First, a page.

On January 26th, 36 fifth and sixth grade students from the Mary Lyon K-8 School came to Northeastern University for a field trip on solar panels, wind turbines, and a visit to the earthquake lab.
In the morning, the students were split into two groups. One group worked on solar panels, in which they received an overview of renewable energy sources and how solar electricity can be generated, stored, and utilized. Then, they built their own cardboard ‘homes’ with solar panels, which were placed under a bright flood-lamp and students used various materials in conjunction with the solar panel to observe any increases in effectiveness.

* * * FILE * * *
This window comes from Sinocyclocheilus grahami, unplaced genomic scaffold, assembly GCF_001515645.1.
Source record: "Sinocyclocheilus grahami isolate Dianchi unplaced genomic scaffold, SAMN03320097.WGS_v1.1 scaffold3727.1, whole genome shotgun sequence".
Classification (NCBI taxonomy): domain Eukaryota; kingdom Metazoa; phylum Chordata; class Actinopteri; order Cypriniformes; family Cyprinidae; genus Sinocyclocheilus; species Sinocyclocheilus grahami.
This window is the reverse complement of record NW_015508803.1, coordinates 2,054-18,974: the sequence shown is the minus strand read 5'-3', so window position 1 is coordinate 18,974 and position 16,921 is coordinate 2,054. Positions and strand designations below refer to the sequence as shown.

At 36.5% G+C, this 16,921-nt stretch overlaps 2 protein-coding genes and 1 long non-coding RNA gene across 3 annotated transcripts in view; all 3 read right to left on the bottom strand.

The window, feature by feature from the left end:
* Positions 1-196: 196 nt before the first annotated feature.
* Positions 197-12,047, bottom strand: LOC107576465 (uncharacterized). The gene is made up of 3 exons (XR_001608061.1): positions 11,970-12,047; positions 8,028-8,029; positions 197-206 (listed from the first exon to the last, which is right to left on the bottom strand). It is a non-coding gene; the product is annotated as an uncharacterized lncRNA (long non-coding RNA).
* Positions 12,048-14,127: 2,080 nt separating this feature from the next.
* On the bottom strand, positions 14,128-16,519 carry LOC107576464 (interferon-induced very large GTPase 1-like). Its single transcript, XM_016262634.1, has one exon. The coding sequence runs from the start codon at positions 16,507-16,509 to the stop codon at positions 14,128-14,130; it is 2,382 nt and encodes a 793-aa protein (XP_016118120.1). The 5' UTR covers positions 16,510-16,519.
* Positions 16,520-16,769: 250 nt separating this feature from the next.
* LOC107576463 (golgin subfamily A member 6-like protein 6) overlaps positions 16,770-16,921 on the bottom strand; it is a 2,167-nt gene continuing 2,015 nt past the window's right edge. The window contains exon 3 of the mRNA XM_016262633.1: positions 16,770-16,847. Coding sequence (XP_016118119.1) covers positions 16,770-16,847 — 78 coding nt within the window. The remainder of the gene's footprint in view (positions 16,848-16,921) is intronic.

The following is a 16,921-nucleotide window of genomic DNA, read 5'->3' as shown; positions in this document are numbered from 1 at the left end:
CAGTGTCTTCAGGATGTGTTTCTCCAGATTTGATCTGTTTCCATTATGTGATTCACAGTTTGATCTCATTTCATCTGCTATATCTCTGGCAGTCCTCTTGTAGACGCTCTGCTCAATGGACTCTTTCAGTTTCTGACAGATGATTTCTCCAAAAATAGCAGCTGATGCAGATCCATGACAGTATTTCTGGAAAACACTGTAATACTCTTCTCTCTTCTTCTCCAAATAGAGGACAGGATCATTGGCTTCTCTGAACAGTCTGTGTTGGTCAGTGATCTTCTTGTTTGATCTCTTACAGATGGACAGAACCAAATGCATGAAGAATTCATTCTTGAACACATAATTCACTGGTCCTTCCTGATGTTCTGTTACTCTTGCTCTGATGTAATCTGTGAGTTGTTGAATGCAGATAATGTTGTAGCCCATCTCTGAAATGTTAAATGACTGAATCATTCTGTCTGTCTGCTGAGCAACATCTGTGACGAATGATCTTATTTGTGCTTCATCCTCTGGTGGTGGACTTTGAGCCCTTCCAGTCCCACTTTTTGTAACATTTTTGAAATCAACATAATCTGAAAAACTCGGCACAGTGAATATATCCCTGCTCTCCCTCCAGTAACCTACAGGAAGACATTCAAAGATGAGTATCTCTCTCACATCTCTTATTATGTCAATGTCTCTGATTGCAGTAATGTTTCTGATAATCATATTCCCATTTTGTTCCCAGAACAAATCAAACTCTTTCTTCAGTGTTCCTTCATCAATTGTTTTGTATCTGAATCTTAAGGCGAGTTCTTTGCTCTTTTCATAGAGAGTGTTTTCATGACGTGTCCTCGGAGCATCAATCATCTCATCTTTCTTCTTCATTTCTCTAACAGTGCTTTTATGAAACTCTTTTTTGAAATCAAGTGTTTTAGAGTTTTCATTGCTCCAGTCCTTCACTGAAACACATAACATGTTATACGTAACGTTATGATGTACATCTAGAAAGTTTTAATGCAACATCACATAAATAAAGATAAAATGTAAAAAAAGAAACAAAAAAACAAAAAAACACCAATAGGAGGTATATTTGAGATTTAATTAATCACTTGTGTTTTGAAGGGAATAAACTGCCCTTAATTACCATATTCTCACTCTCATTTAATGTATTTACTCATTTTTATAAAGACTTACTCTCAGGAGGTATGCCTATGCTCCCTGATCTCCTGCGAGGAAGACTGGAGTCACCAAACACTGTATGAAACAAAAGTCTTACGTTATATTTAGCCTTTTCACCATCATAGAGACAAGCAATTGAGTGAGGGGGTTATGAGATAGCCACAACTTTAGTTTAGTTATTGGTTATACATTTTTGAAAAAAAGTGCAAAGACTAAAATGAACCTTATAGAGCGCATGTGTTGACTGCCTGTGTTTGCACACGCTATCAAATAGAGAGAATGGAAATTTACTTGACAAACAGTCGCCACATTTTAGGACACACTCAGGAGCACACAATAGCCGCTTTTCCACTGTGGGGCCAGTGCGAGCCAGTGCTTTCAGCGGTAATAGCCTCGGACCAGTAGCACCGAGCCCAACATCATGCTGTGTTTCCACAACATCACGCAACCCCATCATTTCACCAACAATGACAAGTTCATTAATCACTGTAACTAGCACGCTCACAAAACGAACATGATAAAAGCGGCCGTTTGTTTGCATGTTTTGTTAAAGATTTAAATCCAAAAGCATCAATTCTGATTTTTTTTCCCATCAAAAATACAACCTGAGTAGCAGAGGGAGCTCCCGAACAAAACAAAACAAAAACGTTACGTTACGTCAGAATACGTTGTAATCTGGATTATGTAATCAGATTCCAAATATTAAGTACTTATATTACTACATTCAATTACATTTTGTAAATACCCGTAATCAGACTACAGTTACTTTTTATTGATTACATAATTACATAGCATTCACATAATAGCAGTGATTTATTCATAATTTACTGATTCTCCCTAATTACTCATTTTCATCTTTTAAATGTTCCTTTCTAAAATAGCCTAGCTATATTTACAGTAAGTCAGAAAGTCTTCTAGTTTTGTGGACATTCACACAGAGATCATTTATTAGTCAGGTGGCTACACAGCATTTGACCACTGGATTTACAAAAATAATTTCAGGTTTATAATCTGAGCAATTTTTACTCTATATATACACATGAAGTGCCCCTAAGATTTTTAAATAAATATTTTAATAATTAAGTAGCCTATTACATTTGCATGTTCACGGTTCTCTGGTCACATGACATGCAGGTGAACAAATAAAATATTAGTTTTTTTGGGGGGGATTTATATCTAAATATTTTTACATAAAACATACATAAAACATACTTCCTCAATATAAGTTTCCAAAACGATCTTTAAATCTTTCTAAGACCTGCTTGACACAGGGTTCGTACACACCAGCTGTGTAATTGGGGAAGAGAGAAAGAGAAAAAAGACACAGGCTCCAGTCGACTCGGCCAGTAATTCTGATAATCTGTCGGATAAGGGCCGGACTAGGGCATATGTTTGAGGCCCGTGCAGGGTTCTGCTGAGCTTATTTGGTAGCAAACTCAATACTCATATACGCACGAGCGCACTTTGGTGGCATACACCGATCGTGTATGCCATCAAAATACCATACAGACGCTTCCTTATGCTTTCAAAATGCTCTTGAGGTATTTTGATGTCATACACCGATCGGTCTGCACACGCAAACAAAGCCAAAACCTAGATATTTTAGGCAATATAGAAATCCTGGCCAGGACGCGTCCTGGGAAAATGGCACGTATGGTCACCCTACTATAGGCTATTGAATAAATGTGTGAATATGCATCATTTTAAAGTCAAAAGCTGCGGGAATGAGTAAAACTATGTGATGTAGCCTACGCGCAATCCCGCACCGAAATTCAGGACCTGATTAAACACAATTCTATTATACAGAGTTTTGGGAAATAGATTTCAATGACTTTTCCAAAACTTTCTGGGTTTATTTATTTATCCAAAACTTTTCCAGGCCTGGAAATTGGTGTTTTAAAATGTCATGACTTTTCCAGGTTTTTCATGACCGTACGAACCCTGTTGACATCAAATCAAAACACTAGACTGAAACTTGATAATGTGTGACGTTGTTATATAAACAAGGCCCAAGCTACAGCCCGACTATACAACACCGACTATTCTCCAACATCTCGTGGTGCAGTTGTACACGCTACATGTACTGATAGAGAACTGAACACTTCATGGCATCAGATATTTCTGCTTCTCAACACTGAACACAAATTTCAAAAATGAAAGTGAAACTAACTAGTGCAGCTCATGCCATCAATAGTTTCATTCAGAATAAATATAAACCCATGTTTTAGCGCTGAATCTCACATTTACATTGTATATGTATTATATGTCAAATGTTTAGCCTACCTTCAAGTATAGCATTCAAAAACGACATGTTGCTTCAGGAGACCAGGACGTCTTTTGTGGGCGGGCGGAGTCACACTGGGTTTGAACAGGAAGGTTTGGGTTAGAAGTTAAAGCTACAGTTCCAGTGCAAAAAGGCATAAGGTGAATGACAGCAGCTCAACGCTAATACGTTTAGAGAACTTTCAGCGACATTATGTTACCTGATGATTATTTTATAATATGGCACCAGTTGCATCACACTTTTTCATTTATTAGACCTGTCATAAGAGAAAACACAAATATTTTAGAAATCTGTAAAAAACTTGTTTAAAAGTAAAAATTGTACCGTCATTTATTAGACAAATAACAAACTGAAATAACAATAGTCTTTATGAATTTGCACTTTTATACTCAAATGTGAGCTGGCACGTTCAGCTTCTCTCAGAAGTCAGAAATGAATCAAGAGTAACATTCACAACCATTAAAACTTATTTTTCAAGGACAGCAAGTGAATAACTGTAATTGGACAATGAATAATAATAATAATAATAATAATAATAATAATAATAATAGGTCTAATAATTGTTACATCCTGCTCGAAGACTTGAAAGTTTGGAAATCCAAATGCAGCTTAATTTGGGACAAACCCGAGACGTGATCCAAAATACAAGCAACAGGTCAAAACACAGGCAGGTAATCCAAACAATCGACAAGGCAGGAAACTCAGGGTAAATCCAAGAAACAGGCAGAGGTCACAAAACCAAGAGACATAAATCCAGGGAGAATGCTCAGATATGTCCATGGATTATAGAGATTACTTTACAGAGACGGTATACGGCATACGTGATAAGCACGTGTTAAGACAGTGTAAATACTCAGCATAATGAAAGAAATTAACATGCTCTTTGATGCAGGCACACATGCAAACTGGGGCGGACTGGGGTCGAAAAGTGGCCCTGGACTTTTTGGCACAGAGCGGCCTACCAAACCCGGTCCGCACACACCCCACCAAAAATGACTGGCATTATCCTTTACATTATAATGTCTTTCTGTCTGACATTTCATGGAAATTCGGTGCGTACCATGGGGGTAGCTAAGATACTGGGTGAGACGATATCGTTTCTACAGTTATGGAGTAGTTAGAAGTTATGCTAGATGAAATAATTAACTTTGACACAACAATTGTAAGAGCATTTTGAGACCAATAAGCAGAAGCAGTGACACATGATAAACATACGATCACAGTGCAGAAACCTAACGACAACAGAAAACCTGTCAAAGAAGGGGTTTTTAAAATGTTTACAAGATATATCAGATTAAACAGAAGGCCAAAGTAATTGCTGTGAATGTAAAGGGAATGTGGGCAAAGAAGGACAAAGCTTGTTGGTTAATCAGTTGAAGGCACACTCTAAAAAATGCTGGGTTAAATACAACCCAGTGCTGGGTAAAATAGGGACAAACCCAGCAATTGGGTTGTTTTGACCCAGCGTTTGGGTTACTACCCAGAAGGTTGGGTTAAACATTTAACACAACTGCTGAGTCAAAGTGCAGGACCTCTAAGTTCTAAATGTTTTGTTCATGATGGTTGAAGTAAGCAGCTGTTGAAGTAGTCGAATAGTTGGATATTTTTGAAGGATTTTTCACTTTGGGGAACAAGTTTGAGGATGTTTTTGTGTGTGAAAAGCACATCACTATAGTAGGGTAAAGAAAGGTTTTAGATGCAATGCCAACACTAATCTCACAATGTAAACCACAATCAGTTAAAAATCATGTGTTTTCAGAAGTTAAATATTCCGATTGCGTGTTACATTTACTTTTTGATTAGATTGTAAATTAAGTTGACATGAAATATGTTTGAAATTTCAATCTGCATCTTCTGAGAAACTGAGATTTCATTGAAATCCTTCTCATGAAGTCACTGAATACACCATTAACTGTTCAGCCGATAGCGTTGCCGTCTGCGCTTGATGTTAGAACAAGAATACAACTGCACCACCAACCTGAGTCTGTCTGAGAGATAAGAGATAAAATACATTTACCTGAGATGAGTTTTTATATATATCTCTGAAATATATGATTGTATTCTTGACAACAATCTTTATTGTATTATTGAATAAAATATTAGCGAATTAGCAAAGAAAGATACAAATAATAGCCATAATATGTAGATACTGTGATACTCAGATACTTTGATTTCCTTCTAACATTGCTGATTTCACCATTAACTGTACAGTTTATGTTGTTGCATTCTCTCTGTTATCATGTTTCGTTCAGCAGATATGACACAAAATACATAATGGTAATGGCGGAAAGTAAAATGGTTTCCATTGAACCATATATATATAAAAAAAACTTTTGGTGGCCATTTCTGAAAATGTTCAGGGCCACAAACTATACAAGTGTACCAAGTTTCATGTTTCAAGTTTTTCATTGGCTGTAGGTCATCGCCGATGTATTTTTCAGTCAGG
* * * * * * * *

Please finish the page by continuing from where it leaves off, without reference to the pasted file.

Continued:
The other group had the chance to learn about civil engineering by visiting the earthquake shake table. After an introduction into building design and earthquake effects, the students broke into small groups and worked with K’NEX pieces to create a structure that would withstand the highest earthquake simulation possible. After the structures were tested to failure, students took turns standing on the shake table to get a feel for what it is like to be in the middle of a mild earthquake.
In the afternoon, the students engaged in a wind turbine activity. In short, they created blades to maximize the efficiency of their turbines. The blades are fit to the Center for STEM Education’s wind turbines, which are used to either generate electricity via a motor, or lift a weight (box of crayons) via a drive shaft. Students will design their turbines with the engineering design process in mind. They will need to brainstorm their ideas and make decisions based on observation and analysis.